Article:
(character art by Jen Zee, background art by Joanne Tran, animation and logo by myself)
So Hades is finished, after three years in development and two in Early Access. The response so far has been very positive and it’s been humbling and rewarding to read so many glowing comments about our work. I’ve never felt more appreciative to have had the opportunity to work with such a passionate, skilled team, and to have contributed my small part to its success.
On a personal level, working on Hades has been something of a transformative experience for me as an artist. As we came closer to the 1.0 launch I found myself looking retrospectively at my career, and moreover my experience working with Supergiant for past seven years (and man those years have gone by fast!)
When I joined in 2013, mid-production of Transistor, I found it fairly easy to hit the ground running, at least from a stylistic standpoint, as I was well familiar with the general style and execution of sci-fi/cyberpunk aesthetics. I remember feeling a bit of cognitive dissonance at the idea of working Art Nouveau elements into my very mainstream idea of what a sci-fi UI should look like, but with enough guidance from our visionary and inimitable art director Jen Zee, we found a way to make it work. But I remember it being one of my first professional experiences in a long time that required me to break the molds I’d been so comfortable and falsely confident in for years.
On Pyre, there were definitely moments where I felt out of my element, maybe even a bit of imposter syndrome. I could no longer rely on my old comfy tool-based tricks of pixel-perfect vectors, glows, Layer FX and photographic textures to produce all of my assets – it all really needed a more organic, worn, hand-drawn touch and the workflows I’d become so comfortable with were no longer quite so directly applicable. But necessity is a powerful motivator and at some point I reluctantly picked up the old Wacom pen and attempted to mimic some of Jen’s impeccable line work in a way that hopefully wouldn’t stick out like an awkward sore thumb.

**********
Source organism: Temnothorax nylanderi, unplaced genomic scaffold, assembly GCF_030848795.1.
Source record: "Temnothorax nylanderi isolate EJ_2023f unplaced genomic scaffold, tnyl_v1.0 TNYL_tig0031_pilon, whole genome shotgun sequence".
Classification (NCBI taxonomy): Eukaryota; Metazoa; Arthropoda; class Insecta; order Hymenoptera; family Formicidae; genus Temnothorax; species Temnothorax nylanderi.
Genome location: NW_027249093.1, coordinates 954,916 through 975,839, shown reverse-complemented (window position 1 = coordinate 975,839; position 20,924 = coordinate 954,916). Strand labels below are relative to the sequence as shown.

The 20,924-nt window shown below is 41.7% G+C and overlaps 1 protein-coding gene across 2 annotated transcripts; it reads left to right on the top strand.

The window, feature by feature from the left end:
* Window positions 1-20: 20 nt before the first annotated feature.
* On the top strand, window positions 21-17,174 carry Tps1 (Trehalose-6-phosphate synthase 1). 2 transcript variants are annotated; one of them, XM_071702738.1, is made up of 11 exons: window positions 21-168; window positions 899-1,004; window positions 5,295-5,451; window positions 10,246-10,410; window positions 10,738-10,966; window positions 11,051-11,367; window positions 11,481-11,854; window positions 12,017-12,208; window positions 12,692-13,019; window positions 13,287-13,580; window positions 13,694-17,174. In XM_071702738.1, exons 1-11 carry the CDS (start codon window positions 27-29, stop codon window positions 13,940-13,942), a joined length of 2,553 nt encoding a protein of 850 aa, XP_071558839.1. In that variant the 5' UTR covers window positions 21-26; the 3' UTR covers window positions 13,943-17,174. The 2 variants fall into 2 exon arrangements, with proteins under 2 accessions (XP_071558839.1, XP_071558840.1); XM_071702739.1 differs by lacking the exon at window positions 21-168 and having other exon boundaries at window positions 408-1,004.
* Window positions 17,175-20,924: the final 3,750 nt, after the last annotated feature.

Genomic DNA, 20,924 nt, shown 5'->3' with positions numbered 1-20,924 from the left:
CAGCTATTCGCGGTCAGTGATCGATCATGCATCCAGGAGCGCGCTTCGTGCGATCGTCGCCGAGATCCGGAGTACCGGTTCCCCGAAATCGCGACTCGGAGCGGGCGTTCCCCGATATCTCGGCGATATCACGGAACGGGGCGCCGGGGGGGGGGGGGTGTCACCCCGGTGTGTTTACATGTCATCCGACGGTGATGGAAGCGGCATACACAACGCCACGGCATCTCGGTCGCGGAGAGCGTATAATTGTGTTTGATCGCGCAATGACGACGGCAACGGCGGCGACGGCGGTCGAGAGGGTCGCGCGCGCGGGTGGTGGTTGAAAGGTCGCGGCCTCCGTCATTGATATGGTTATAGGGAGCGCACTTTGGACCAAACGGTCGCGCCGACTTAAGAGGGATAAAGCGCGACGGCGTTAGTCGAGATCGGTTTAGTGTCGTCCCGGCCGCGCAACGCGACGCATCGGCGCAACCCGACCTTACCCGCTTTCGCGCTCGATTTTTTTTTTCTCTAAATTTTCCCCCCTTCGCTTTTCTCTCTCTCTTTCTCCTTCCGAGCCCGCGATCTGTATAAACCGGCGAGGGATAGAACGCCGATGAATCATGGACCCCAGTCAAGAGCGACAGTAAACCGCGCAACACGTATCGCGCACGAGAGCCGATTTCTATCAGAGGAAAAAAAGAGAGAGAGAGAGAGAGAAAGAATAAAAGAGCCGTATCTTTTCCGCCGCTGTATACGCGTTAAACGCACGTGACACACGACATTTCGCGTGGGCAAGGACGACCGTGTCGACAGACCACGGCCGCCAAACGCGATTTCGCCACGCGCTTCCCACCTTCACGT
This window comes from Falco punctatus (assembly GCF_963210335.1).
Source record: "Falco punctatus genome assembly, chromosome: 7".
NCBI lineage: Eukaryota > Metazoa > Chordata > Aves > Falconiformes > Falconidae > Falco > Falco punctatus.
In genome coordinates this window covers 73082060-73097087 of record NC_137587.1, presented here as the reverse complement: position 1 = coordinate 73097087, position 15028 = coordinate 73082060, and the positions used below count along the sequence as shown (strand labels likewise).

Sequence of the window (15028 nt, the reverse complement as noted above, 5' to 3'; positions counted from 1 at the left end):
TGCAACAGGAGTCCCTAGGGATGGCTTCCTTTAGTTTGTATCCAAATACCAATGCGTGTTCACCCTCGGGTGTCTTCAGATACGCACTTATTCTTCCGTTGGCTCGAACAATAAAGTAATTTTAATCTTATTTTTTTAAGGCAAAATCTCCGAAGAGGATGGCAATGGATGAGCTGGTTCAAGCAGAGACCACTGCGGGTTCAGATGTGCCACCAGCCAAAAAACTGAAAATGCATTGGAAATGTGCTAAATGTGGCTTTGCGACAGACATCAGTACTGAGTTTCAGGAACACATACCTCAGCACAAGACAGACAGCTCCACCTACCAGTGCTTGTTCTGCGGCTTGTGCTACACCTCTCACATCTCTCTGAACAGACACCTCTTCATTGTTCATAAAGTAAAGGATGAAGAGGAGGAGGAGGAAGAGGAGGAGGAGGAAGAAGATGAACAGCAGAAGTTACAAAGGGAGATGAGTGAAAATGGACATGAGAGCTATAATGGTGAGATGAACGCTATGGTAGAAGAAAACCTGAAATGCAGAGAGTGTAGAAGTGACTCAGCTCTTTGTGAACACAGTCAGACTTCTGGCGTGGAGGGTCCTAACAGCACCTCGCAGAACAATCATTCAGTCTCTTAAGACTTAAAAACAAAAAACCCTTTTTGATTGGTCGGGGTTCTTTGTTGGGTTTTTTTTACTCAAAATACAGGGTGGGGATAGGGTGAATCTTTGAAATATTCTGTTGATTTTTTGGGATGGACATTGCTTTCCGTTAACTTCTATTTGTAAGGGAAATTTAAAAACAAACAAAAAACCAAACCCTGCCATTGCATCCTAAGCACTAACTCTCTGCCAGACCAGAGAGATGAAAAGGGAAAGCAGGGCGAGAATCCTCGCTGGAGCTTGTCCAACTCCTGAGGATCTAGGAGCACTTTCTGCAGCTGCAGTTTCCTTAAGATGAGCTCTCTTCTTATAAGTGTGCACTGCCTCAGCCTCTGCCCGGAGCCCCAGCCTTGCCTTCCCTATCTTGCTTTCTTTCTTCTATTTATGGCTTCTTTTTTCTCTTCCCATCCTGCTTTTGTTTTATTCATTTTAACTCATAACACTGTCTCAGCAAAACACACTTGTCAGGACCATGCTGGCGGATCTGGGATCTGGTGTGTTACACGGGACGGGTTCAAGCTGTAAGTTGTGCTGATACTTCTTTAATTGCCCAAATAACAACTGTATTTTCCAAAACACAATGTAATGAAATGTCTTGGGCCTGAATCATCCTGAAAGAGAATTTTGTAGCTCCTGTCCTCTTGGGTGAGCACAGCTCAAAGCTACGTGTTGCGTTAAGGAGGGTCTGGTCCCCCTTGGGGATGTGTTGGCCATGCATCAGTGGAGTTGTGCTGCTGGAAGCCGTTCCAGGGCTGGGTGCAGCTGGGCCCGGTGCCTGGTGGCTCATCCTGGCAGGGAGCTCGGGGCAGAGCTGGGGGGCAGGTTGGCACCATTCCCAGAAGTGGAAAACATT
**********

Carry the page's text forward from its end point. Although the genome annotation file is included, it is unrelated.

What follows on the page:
While I couldn’t put a finger on it at the time, leaning too heavily on tools also presented a difficult mental barrier to overcome. Even in the weeks that we spent freely experimenting during Pyre’s pre-production, I found it hard to try to simply do something new with what I had at my disposal. The limitations of the tools I had spent so much time learning and staking my livelihood on had ironically become something of a creative block.
Of course we got the game done, and the art was well-received, but I think a subconscious part of me was left with a nagging feeling that I’d done my work despite my failings and weaknesses, rather than having overcome them.
So at the start of production on Hades I felt like I wanted to break free from that – to execute work that was immediate and impactful, visceral and satisfying, and to do so with boldness and confidence without endlessly noodling away, mentally hand-wringing over unnoticeable details. While it didn’t happen overnight, I think the subconscious idea of that motivation helped guide my work, especially as necessitated by the pace of our Early Access releases. There was no time to second guess myself, much less time to noodle and lose the forest for the trees.
Thankfully to that end I was also aided by Jen’s endless encouragement and, on the VFX side, some inspiring and badass concepts by my old friend Andre Mina. Not to mention the awesome work done by the rest of the art team, all of whom are inspiring in their passion, skill, creativity, and dedication to their craft: Joanne‘s beautiful environment art, Paige‘s meticulously detailed and faithful 3D models, and Thinh‘s stylish character animation, breathing life into the models in a way that makes each feel unique. It’s been a pleasure working and growing with this team and I hope to continue to do so for the foreseeable future.
To paraphrase the wise words of Napoleon Dynamite, “It’s pretty much the best drawing I’ve ever made.”